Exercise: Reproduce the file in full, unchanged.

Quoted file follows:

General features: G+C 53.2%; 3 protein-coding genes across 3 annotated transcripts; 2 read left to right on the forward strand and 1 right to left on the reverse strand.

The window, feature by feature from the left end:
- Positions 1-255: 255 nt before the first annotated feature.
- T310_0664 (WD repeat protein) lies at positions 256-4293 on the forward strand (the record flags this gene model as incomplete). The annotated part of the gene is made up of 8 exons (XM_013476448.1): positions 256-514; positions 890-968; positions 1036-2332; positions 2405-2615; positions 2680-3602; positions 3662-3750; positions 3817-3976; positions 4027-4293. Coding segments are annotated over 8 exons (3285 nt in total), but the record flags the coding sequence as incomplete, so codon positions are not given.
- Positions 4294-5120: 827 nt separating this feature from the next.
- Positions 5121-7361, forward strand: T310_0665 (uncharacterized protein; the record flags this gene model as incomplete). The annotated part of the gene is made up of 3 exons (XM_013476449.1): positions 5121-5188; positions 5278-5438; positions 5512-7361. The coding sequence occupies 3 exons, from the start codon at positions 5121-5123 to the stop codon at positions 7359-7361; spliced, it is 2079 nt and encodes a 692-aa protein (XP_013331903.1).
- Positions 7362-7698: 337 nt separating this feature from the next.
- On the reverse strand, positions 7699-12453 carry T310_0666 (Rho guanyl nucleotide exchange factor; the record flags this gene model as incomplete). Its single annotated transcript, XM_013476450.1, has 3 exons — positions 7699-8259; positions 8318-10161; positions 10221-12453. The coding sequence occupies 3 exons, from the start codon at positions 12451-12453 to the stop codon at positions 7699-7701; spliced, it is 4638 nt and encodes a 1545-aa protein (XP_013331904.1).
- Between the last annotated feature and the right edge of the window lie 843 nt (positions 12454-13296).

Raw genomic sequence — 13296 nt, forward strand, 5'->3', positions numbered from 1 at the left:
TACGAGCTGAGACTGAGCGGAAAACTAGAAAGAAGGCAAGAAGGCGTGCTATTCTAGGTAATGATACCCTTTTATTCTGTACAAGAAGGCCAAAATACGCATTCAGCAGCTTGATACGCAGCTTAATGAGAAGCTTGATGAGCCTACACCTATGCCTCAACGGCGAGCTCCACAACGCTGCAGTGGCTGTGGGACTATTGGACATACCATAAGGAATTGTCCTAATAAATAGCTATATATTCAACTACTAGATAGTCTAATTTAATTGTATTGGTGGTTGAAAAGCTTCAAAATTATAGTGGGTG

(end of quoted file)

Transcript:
General features: G+C 53.2%; 3 protein-coding genes across 3 annotated transcripts; 2 read left to right on the forward strand and 1 right to left on the reverse strand.

The window, feature by feature from the left end:
- Positions 1-255: 255 nt before the first annotated feature.
- T310_0664 (WD repeat protein) lies at positions 256-4293 on the forward strand (the record flags this gene model as incomplete). The annotated part of the gene is made up of 8 exons (XM_013476448.1): positions 256-514; positions 890-968; positions 1036-2332; positions 2405-2615; positions 2680-3602; positions 3662-3750; positions 3817-3976; positions 4027-4293. Coding segments are annotated over 8 exons (3285 nt in total), but the record flags the coding sequence as incomplete, so codon positions are not given.
- Positions 4294-5120: 827 nt separating this feature from the next.
- Positions 5121-7361, forward strand: T310_0665 (uncharacterized protein; the record flags this gene model as incomplete). The annotated part of the gene is made up of 3 exons (XM_013476449.1): positions 5121-5188; positions 5278-5438; positions 5512-7361. The coding sequence occupies 3 exons, from the start codon at positions 5121-5123 to the stop codon at positions 7359-7361; spliced, it is 2079 nt and encodes a 692-aa protein (XP_013331903.1).
- Positions 7362-7698: 337 nt separating this feature from the next.
- On the reverse strand, positions 7699-12453 carry T310_0666 (Rho guanyl nucleotide exchange factor; the record flags this gene model as incomplete). Its single annotated transcript, XM_013476450.1, has 3 exons — positions 7699-8259; positions 8318-10161; positions 10221-12453. The coding sequence occupies 3 exons, from the start codon at positions 12451-12453 to the stop codon at positions 7699-7701; spliced, it is 4638 nt and encodes a 1545-aa protein (XP_013331904.1).
- Between the last annotated feature and the right edge of the window lie 843 nt (positions 12454-13296).

Raw genomic sequence — 13296 nt, forward strand, 5'->3', positions numbered from 1 at the left:
TACGAGCTGAGACTGAGCGGAAAACTAGAAAGAAGGCAAGAAGGCGTGCTATTCTAGGTAATGATACCCTTTTATTCTGTACAAGAAGGCCAAAATACGCATTCAGCAGCTTGATACGCAGCTTAATGAGAAGCTTGATGAGCCTACACCTATGCCTCAACGGCGAGCTCCACAACGCTGCAGTGGCTGTGGGACTATTGGACATACCATAAGGAATTGTCCTAATAAATAGCTATATATTCAACTACTAGATAGTCTAATTTAATTGTATTGGTGGTTGAAAAGCTTCAAAATTATAGTGGGTG